Howlett mentions sin-eating as an old custom in Hereford, and thus describes the practice: “The corpse being taken out of the house, and laid on a bier, a loaf of bread was given to the sin-eater over the corpse, also a maga-bowl of maple, full of beer. These consumed, a fee of sixpence was given him for the consideration of his taking upon himself the sins of the deceased, who, thus freed, would not walk after death.” He suggests the connection between the sin-eater and the Jewish scapegoat of the old Testament.
On the one hand….ewwwww.
On the other hand, this is hardly any stranger than the Eucharist and the belief in transubstantiation. When you are at a point where you do not rely on a rigorous method of investigation, such as the scientific method, to try to understand the world, then anything goes.
The US Supreme Court has declined to hear an appeal by American Atheists in American Atheists vs. Kentucky Office of Homeland Security which effectively leaves Kentucky’s bizarre faith based security measure in place.
The law empowering Kentucky’s state Office of Homeland Security includes a provision that,
(2) The executive director shall:
(a) Publicize the findings of the General Assembly stressing the dependence on Almighty God as being vital to the security of the Commonwealth by including the provisions of KRS 39A.285(3) in its agency training and educational materials. The executive director shall also be responsible for prominently displaying a permanent plaque at the entrance to the state’s Emergency Operations Center stating the text of KRS 39A.285(3);
KRS 39A.285(3) in turns reads,
The safety and security of the Commonwealth cannot be achieved apart from reliance upon Almighty God as set forth in the public speeches and proclamations of American Presidents, including Abraham Lincoln’s historic March 30, 1863, Presidential Proclamation urging Americans to pray and fast during one of the most dangerous hours in American history, and the text of President John F. Kennedy’s November 22, 1963, national security speech which concluded: “For as was written long ago: ‘Except the Lord keep the city, the watchman waketh but in vain.’”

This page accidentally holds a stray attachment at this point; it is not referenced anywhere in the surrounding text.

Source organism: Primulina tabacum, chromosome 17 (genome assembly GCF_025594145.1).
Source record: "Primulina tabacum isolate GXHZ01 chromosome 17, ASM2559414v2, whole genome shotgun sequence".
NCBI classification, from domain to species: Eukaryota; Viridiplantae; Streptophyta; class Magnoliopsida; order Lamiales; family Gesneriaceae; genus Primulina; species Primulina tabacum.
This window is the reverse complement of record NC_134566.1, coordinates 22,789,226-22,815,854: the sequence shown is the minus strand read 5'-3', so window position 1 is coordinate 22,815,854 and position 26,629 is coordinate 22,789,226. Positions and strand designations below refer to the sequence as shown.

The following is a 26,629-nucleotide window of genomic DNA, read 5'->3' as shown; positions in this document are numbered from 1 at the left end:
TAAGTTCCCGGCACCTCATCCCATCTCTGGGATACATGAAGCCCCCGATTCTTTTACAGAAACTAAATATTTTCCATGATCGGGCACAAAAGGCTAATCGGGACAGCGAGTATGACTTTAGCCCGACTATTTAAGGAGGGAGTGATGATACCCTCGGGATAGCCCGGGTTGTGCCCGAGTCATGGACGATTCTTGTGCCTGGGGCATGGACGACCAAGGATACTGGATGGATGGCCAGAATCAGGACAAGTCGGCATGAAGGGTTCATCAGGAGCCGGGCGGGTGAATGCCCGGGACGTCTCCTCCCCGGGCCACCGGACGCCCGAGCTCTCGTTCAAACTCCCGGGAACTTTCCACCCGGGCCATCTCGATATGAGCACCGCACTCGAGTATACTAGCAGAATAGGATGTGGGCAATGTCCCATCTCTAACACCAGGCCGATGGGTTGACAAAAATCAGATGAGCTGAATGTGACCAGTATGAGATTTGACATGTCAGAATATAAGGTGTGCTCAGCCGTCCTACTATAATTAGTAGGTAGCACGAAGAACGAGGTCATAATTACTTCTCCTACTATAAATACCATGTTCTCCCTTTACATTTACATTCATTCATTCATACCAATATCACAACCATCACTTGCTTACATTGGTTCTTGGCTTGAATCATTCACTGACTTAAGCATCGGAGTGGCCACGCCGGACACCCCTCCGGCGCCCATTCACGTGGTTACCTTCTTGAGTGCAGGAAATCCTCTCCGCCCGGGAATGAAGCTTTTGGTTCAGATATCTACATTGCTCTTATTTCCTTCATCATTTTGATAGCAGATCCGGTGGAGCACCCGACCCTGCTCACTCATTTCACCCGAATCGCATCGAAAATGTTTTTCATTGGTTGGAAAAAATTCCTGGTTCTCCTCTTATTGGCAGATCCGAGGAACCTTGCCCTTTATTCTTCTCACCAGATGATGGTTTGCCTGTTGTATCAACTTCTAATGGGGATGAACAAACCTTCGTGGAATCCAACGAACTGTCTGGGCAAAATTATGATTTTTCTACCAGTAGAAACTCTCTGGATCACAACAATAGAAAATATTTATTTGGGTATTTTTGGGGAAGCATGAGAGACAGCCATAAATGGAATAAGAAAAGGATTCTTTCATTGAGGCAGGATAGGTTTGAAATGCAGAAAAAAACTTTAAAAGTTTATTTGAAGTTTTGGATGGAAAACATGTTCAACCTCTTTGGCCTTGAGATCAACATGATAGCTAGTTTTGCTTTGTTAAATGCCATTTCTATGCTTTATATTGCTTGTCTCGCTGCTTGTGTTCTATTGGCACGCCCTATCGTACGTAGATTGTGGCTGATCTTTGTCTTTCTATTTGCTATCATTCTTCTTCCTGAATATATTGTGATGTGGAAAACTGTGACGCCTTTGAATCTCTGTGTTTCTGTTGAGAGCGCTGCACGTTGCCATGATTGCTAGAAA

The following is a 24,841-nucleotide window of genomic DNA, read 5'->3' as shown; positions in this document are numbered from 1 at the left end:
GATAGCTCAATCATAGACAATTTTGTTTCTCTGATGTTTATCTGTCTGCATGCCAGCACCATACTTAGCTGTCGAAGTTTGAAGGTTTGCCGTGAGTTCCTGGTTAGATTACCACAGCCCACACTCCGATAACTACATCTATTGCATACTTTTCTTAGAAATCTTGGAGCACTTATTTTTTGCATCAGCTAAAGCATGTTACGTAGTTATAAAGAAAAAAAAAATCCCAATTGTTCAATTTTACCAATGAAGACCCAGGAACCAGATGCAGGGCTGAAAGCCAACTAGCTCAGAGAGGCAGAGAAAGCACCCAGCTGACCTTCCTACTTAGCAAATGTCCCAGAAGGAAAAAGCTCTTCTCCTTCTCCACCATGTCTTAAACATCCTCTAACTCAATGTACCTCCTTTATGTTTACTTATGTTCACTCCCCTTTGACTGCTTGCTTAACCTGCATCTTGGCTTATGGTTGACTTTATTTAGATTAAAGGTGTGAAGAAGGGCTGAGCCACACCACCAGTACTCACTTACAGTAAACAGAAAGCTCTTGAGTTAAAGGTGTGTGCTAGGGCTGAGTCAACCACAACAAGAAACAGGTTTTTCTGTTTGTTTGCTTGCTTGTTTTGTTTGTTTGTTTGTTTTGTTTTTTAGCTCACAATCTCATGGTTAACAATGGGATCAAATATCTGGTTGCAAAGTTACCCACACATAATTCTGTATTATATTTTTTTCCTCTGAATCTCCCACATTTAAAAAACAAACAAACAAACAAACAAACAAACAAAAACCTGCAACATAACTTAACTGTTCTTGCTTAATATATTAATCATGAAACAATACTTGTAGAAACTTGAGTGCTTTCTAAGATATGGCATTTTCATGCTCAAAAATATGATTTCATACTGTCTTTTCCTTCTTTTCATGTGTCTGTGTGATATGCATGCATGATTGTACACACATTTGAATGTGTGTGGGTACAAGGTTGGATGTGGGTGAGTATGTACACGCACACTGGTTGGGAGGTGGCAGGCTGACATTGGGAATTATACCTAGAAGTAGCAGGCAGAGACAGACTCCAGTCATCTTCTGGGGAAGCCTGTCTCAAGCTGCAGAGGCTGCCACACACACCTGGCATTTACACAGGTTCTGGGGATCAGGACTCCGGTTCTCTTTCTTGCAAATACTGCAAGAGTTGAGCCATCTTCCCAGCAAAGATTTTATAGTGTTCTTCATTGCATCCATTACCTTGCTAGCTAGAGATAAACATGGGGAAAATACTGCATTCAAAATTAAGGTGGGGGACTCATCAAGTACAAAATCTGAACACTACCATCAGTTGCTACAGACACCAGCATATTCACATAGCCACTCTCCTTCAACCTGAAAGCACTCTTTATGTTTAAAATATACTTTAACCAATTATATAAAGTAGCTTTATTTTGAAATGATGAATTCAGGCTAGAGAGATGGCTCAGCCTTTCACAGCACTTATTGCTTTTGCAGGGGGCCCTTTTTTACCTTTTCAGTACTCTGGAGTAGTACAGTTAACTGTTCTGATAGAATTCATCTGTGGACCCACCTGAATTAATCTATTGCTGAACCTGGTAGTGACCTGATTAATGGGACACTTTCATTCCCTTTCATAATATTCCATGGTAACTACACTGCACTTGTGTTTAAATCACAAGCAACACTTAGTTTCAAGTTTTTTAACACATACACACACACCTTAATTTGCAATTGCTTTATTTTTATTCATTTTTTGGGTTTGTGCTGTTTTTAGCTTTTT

This lawsuit goes back to 2008. American Atheists won a ruling in its favor at the Circuit Court level, but that decision was overturned by the Kentucky Court of Appeals.
In an October 2011 ruling, the Appeals Court held that the publication of the text in question was simply a recognition of the the role of religion in American life rather than an unconstitutional attempt to compel religious belief. The Appeals court argued that the law was similar to an Ohio’s designation of “With God all things are possible” as the state motto which in 2001 was held not to violate the First Amendment’s Establishment Cause.
The Kentucky State Supreme Court, like the US Supreme Court, refused to hear an appeal by American Atheists.
The International Humanist Ethical Union has issued its first report on discrimination throughout the world against humanists, atheists and the non-religious.
In a press release announcing the report, the IHEU said,
The report highlights a sharp increase in arrests for “blasphemy” on social media this year. The previous three years saw just three such cases, but in 2012 more than a dozen people in ten countries have been prosecuted for “blasphemy” on Facebook or Twitter, including:
- In Indonesia, Alexander Aan was jailed for two-and-a-half years for Facebook posts on atheism.
- In Tunisia, two young atheists, Jabeur Mejri and Ghazi Beji, were sentenced to seven-and-a-half years in prison for Facebook postings that were judged blasphemous.
- In Turkey, pianist and atheist Fazil Say faces jail for “blasphemous” tweets.
- In Greece, Phillipos Loizos created a Facebook page that poked fun at Greeks’ belief in miracles and is now charged with insulting religion.
- In Egypt, 17-year-old Gamal Abdou Massoud was sentenced to three years in jail, andBishoy Kamel was imprisoned for six years, both for posting “blasphemous” cartoons on Facebook.
- The founder of Egypt’s Facebook Atheists, Alber Saber, faces jail time (he will be sentenced on 12 December).
The full report can be downloaded here (2mb PDF).